7. Schwartz RA, McDonough PH, Lee BW. Toxic epidermal necrolysis: Part II. Prognosis, sequelae, diagnosis, differential diagnosis, prevention, and treatment. J Am Acad Dermatol. 2013 []
  8. Scherer K, Brockow K, Aberer W, Gooi JH, Demoly P, Romano A, Schnyder B, Whitaker P, Cernadas JS, Bircher AJ; ENDA, the European Network on Drug Allergy and the EAACI Drug Allergy Interest Group. Desensitization in delayed drug hypersensitivity reactions — an EAACI position paper of the Drug Allergy Interest Group. Allergy  2013 []
  9. Schaefer P.  Acute and Chronic Urticaria: Evaluation and Treatment. Am Fam Physician 2017. []
  10. Yosipovitch G, Bernhard JD. Chronic Pruritus. N Engl J Med 2013 []
  11. Stern RS. Exanthematous Drug Eruptions. N Engl J Med 2012 []
  12. Feldmeyer L,  Heidemeyer, K Yawalkar N. Acute Generalized Exanthematous Pustulosis: Pathogenesis, Genetic Background, Clinical Variants and Therapy. Int J Mol Sci. 2016 []
  13. Szatkowski J, Schwartz RA. Acute generalized exanthematous pustulosis (AGEP): A review and update. J Am Acad Dermatol. 2015 []
  14. Hotz C, Valeyrie-Allanore L, Haddad C, Bouvresse S, Ortonne N, Duong TA, Ingen-Housz-Oro S, Roujeau JC, Wolkenstein P, Chosidow O. Systemic involvement of acute generalized exanthematous pustulosis: a retrospective study on 58 patients. Br J Dermatol  2013 []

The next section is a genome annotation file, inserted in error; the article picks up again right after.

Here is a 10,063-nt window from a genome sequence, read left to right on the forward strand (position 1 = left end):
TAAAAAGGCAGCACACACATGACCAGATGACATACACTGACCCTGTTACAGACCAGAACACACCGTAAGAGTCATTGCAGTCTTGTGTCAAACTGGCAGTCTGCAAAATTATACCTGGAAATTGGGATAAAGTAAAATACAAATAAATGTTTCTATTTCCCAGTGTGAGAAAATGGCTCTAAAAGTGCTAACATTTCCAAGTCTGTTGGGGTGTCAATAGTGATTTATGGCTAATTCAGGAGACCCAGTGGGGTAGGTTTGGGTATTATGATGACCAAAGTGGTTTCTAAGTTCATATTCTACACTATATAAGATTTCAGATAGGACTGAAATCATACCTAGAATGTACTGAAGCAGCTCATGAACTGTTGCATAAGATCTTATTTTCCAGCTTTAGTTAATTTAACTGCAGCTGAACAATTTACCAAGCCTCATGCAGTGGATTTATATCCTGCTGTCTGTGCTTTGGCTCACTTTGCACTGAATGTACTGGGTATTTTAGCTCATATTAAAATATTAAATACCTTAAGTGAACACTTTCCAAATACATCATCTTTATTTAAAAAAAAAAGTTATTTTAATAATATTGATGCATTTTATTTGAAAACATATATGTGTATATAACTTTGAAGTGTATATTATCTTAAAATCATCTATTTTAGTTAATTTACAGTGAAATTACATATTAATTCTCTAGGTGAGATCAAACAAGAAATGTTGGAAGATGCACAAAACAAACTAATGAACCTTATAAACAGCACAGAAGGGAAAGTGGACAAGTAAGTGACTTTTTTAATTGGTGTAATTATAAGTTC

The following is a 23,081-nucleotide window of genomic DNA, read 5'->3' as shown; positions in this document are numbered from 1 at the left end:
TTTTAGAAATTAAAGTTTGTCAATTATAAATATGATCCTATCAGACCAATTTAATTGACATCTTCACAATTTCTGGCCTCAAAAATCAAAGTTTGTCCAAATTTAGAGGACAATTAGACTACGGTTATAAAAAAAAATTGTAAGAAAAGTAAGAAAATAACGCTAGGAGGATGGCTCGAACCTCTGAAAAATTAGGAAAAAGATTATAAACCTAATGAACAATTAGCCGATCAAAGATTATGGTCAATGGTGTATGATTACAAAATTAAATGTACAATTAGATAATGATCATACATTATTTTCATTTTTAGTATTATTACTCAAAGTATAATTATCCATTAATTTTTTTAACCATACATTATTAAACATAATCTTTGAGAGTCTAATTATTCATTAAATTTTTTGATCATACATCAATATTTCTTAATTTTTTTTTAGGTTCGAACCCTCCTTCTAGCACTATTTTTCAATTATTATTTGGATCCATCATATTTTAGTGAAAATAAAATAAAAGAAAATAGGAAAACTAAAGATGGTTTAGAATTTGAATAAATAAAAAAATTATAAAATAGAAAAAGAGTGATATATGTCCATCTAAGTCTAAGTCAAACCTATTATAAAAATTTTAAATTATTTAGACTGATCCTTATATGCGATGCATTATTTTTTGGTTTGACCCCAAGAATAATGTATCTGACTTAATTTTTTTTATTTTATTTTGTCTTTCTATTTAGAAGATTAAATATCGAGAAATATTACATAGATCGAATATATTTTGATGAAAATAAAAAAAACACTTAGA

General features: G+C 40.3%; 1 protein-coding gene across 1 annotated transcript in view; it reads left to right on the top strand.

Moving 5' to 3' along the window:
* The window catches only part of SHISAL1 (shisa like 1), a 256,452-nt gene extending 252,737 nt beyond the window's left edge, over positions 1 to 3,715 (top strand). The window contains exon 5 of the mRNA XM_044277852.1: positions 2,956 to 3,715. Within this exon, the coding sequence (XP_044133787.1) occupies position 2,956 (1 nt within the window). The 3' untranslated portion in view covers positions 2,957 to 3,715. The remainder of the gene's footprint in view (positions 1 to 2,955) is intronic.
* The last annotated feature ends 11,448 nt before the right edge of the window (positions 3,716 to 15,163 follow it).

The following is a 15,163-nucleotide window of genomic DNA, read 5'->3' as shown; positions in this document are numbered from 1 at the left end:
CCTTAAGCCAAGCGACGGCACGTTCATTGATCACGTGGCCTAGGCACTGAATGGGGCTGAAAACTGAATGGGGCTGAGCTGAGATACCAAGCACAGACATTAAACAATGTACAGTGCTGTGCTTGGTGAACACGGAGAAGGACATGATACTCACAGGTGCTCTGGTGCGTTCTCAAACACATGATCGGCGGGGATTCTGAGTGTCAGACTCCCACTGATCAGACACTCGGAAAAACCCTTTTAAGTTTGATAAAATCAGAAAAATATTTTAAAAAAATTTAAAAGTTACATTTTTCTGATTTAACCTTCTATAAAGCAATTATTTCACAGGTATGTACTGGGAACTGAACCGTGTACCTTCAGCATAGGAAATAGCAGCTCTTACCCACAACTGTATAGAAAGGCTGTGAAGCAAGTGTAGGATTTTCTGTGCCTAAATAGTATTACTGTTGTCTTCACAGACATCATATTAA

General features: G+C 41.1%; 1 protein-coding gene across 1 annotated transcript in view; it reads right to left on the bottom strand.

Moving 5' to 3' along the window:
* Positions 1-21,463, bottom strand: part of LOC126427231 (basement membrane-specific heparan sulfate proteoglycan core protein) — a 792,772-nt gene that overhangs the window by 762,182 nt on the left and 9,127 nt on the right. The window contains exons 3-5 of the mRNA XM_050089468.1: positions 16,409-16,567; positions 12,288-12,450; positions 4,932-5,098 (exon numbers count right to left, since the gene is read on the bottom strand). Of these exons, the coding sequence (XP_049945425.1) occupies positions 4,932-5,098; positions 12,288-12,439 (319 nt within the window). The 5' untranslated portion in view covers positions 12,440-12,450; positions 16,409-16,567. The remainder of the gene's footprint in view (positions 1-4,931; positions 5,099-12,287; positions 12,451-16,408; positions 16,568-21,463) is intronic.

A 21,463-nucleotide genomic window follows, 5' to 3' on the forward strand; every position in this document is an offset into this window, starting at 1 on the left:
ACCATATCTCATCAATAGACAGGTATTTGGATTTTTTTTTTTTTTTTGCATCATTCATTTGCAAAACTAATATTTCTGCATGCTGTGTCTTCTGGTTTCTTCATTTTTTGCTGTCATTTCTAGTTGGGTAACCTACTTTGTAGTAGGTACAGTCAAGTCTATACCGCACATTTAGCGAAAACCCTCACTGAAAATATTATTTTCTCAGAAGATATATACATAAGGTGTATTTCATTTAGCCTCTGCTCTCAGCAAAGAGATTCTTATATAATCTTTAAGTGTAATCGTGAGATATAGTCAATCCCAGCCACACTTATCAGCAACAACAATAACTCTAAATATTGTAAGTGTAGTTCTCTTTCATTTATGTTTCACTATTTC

15. Kohanim S, Palioura S, Saeed HN, et al. Stevens-Johnson Syndrome/Toxic Epidermal Necrolysis–A comprehensive review and guide to therapy. I. Systemic disease. Ocul Surf. 2016 []
  16. Meneux E, Paniel BJ , Pouget F,  Revuz J, Roujeau JC, Wolkenstein P. Vulvovaginal sequelae in toxic epidermal necrolysis. J Reprod Med 1997 []
  17. Niemeijer, I, Praag C, Gemund M. Relevance and Consequences of Erythema Multiforme, Stevens-Johnson Syndrome and Toxic Epidermal Necrolysis in Gynecology.. Archives of Gynecology and Obstetrics []